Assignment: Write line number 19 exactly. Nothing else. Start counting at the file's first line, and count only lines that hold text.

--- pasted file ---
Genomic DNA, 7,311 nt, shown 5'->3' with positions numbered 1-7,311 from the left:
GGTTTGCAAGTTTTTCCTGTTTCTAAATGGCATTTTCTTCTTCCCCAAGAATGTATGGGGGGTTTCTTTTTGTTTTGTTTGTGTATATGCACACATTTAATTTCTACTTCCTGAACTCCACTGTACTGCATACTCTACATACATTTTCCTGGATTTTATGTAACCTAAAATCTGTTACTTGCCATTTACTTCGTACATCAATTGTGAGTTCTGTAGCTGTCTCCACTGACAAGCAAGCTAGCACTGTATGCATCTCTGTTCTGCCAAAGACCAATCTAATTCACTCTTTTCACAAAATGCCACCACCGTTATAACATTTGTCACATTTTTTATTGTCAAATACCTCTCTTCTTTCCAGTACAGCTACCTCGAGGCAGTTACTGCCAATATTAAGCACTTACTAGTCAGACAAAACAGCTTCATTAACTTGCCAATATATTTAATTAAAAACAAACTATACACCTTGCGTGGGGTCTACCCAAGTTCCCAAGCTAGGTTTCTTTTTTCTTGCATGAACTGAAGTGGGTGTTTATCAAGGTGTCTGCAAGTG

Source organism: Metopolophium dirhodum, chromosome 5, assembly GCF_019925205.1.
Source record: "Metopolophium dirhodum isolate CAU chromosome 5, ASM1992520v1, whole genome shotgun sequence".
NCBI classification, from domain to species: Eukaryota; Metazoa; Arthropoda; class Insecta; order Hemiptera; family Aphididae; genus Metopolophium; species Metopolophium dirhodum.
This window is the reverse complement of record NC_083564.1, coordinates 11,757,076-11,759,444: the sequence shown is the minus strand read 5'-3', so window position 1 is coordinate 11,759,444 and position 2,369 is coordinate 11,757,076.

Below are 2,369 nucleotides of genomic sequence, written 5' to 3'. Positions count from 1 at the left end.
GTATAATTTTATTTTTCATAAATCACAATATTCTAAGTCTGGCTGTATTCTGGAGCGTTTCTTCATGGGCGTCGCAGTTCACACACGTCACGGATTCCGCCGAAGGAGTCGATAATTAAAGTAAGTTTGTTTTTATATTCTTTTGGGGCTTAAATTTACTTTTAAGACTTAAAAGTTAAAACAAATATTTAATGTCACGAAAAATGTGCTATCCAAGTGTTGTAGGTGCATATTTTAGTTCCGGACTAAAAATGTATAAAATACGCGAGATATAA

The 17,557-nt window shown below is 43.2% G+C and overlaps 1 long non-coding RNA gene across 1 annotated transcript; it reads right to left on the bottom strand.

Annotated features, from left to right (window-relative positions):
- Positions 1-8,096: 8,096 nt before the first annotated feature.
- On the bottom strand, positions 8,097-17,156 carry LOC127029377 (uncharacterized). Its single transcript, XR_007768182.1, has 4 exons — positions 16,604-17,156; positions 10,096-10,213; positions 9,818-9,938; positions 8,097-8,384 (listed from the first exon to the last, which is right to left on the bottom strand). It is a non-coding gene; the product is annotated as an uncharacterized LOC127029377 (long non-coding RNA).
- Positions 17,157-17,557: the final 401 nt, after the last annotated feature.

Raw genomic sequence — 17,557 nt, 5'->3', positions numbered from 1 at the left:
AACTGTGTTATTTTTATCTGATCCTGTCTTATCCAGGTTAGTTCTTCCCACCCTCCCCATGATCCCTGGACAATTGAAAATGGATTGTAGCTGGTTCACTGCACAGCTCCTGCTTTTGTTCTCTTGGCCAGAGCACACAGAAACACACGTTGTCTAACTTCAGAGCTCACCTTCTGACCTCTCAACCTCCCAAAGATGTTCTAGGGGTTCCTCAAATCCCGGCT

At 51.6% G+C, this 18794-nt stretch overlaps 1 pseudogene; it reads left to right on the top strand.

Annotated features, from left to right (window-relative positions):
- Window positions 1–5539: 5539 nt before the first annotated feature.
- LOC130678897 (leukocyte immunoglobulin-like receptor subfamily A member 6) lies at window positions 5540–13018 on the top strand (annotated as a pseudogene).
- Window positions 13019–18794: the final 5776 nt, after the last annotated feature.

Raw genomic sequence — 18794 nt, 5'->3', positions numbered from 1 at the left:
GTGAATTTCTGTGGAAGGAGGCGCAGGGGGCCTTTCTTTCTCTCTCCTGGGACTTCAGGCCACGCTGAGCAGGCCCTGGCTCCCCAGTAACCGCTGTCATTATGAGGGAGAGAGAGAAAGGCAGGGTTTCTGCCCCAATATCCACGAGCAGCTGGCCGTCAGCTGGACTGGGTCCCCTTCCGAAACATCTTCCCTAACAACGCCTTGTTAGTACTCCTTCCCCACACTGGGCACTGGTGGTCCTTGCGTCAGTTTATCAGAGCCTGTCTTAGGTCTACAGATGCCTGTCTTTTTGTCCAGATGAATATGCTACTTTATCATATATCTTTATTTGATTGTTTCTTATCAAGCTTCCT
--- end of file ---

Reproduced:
- LOC130678897 (leukocyte immunoglobulin-like receptor subfamily A member 6) lies at window positions 5540–13018 on the top strand (annotated as a pseudogene).